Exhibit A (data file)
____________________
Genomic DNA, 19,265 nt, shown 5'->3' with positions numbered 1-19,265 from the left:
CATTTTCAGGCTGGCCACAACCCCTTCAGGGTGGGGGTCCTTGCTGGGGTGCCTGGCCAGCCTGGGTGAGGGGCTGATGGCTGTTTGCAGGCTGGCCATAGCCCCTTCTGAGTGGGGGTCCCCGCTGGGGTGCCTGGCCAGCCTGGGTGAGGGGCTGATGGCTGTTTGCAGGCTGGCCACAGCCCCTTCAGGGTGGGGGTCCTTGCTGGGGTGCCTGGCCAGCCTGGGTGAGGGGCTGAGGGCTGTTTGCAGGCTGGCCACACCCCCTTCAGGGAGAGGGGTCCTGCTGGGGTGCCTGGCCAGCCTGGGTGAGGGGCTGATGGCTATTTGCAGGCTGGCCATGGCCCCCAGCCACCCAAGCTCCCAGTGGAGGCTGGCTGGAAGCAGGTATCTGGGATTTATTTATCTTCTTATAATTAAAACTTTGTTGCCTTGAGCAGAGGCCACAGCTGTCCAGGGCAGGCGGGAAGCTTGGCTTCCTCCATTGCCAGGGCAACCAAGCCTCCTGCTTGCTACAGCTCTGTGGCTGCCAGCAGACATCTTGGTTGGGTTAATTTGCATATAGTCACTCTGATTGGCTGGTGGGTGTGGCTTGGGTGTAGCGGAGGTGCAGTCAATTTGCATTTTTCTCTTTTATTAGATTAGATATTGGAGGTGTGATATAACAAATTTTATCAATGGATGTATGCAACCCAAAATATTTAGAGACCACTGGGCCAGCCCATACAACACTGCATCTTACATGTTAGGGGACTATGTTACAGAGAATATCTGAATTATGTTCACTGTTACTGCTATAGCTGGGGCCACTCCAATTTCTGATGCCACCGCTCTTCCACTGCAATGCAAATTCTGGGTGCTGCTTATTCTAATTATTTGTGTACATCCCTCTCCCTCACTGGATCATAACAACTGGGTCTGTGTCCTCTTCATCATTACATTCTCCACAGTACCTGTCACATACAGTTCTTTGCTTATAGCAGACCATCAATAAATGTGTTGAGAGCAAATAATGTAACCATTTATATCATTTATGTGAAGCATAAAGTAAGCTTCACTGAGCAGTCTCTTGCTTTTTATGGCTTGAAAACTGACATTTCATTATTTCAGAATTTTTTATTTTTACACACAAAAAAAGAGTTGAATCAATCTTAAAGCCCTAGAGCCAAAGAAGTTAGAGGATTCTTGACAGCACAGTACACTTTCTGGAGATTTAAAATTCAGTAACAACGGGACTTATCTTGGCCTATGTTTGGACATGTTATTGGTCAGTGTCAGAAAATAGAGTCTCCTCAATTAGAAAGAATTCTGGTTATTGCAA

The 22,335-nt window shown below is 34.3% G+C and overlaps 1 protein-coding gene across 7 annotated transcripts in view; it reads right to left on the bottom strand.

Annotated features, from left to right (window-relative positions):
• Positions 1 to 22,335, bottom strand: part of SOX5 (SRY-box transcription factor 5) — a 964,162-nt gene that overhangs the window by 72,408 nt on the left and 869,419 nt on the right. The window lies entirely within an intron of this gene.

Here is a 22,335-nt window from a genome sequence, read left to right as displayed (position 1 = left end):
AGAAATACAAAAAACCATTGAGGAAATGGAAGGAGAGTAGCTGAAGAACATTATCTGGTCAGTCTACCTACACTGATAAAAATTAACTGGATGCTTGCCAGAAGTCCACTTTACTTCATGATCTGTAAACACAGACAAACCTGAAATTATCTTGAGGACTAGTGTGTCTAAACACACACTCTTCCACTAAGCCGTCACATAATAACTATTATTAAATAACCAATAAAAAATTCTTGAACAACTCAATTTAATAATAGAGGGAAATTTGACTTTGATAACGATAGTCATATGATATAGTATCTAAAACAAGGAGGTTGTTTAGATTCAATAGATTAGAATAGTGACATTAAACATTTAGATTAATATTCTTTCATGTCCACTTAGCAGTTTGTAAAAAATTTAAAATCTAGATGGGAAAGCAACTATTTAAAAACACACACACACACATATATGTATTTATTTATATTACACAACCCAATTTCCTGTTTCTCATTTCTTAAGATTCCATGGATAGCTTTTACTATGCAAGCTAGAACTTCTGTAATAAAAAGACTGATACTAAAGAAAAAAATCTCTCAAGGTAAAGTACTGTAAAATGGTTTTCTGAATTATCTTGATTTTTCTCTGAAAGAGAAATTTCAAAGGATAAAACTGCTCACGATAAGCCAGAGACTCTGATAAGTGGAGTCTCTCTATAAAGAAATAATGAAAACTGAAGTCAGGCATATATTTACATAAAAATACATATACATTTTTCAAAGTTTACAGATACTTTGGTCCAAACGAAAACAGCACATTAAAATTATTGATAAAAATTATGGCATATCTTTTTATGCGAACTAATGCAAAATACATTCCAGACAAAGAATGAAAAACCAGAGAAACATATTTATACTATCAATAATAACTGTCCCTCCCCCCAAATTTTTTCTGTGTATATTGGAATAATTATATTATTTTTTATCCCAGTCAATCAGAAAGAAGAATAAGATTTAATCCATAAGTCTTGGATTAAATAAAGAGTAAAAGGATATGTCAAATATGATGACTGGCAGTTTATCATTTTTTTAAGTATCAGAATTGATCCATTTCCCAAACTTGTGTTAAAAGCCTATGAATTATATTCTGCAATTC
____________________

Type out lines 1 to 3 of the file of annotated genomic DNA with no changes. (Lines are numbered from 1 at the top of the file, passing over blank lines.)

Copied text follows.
Genomic DNA, 19,265 nt, shown 5'->3' with positions numbered 1-19,265 from the left:
CATTTTCAGGCTGGCCACAACCCCTTCAGGGTGGGGGTCCTTGCTGGGGTGCCTGGCCAGCCTGGGTGAGGGGCTGATGGCTGTTTGCAGGCTGGCCATAGCCCCTTCTGAGTGGGGGTCCCCGCTGGGGTGCCTGGCCAGCCTGGGTGAGGGGCTGATGGCTGTTTGCAGGCTGGCCACAGCCCCTTCAGGGTGGGGGTCCTTGCTGGGGTGCCTGGCCAGCCTGGGTGAGGGGCTGAGGGCTGTTTGCAGGCTGGCCACACCCCCTTCAGGGAGAGGGGTCCTGCTGGGGTGCCTGGCCAGCCTGGGTGAGGGGCTGATGGCTATTTGCAGGCTGGCCATGGCCCCCAGCCACCCAAGCTCCCAGTGGAGGCTGGCTGGAAGCAGGTATCTGGGATTTATTTATCTTCTTATAATTAAAACTTTGTTGCCTTGAGCAGAGGCCACAGCTGTCCAGGGCAGGCGGGAAGCTTGGCTTCCTCCATTGCCAGGGCAACCAAGCCTCCTGCTTGCTACAGCTCTGTGGCTGCCAGCAGACATCTTGGTTGGGTTAATTTGCATATAGTCACTCTGATTGGCTGGTGGGTGTGGCTTGGGTGTAGCGGAGGTGCAGTCAATTTGCATTTTTCTCTTTTATTAGATTAGATATTGGAGGTGTGATATAACAAATTTTATCAATGGATGTATGCAACCCAAAATATTTAGAGACCACTGGGCCAGCCCATACAACACTGCATCTTACATGTTAGGGGACTATGTTACAGAGAATATCTGAATTATGTTCACTGTTACTGCTATAGCTGGGGCCACTCCAATTTCTGATGCCACCGCTCTTCCACTGCAATGCAAATTCTGGGTGCTGCTTATTCTAATTATTTGTGTACATCCCTCTCCCTCACTGGATCATAACAACTGGGTCTGTGTCCTCTTCATCATTACATTCTCCACAGTACCTGTCACATACAGTTCTTTGCTTATAGCAGACCATCAATAAATGTGTTGAGAGCAAATAATGTAACCATTTATATCATTTATGTGAAGCATAAAGTAAGCTTCACTGAGCAGTCTCTTGCTTTTTATGGCTTGAAAACTGACATTTCATTATTTCAGAATTTTTTATTTTTACACACAAAAAAAGAGTTGAATCAATCTTAAAGCCCTAGAGCCAAAGAAGTTAGAGGATTCTTGACAGCACAGTACACTTTCTGGAGATTTAAAATTCAGTAACAACGGGACTTATCTTGGCCTATGTTTGGACATGTTATTGGTCAGTGTCAGAAAATAGAGTCTCCTCAATTAGAAAGAATTCTGGTTATTGCAA

The 22,335-nt window shown below is 34.3% G+C and overlaps 1 protein-coding gene across 7 annotated transcripts in view; it reads right to left on the bottom strand.